This Wednesday will mark the 50th anniversary of the delivery of Martin Luther King, Jr.’s speech, “I Have a Dream.” I’d like to think that if I were alive at the time and had the means, I would have been in Washington when he first said those words. I cannot think of a more influential speech delivered in that century.
However, a recent speech has struck me.
In President Obama’s speech after the George Zimmerman verdict, he talked about how it’s not uncommon for a black man to be followed in a department store, or for him to hear the click of car door locks while walking down the street, or see a woman clutch her purse nervously when entering an elevator. I respect and understand the point the president made with those statements. But the whole while I’m thinking:
Why does this have to be about race?
I honestly wouldn’t think twice about my purse if I were in an elevator with a black man, unless the waistline of his pants hung down past his butt. A white man dressed the same way would make me just as nervous. I’m not saying that all men should dress in a coat and tie, but to at least wear their clothes the way in which they were designed and not in a way that emulates criminals in prison.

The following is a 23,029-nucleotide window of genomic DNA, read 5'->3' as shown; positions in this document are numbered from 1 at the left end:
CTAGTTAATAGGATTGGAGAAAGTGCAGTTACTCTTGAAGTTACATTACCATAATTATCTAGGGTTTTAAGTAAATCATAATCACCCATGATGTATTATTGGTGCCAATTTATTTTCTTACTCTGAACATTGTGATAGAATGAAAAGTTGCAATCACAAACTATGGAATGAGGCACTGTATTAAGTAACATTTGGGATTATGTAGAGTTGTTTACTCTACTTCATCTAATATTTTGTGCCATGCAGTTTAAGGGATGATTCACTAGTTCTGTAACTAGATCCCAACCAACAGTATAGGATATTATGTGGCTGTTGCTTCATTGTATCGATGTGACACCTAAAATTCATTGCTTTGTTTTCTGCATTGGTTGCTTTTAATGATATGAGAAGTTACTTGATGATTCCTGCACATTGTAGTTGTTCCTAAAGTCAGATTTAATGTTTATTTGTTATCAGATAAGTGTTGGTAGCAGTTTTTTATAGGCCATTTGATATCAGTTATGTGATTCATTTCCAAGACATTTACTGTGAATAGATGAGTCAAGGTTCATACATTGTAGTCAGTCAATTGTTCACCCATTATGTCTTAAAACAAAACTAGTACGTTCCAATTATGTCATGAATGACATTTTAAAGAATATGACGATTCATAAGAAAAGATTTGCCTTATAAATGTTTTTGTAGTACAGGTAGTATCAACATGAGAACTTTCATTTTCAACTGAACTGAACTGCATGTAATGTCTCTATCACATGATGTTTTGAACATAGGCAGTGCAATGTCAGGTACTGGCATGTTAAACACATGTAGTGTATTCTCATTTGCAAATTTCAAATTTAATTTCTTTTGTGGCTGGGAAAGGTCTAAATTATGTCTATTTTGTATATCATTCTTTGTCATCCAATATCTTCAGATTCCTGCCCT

What makes me the most sad is that there is still this racial stigma 150 years after the Emancipation Proclamation and 50 years after the March on Washington. President Obama’s words stung me. It really hurts that a black man would think he makes me nervous just because my skin happens to be white. I do my best to try to get to know someone before I pass any kind of judgment on them.
No one can choose the color of their skin. So why would a black man who chooses to wear his clothes properly make me nervous?
I don’t know what happened between between George Zimmerman and Trayvon Martin that day. Maybe no one will truly ever “know.” It is not my place to judge. All I can do is to pray for all involved. But what I do know is that they both had/have the same color blood as the rest of us. And I believe that they both have the same Divine Judge as the rest of us. Shouldn’t that be enough to make us all equals?
I’m not a great speaker as Dr. King was. I’m not a great writer either. But I have a dream that one day I can be influential. I have a dream that I can help people remember that no matter our race, our destinies are tied up and our freedoms are inextricably bound. I have a dream that I can, by example, illustrate how no one should be judged by the color of their skin, be it white or black, but by the content of their character.
How has Dr. King’s speech inspired you?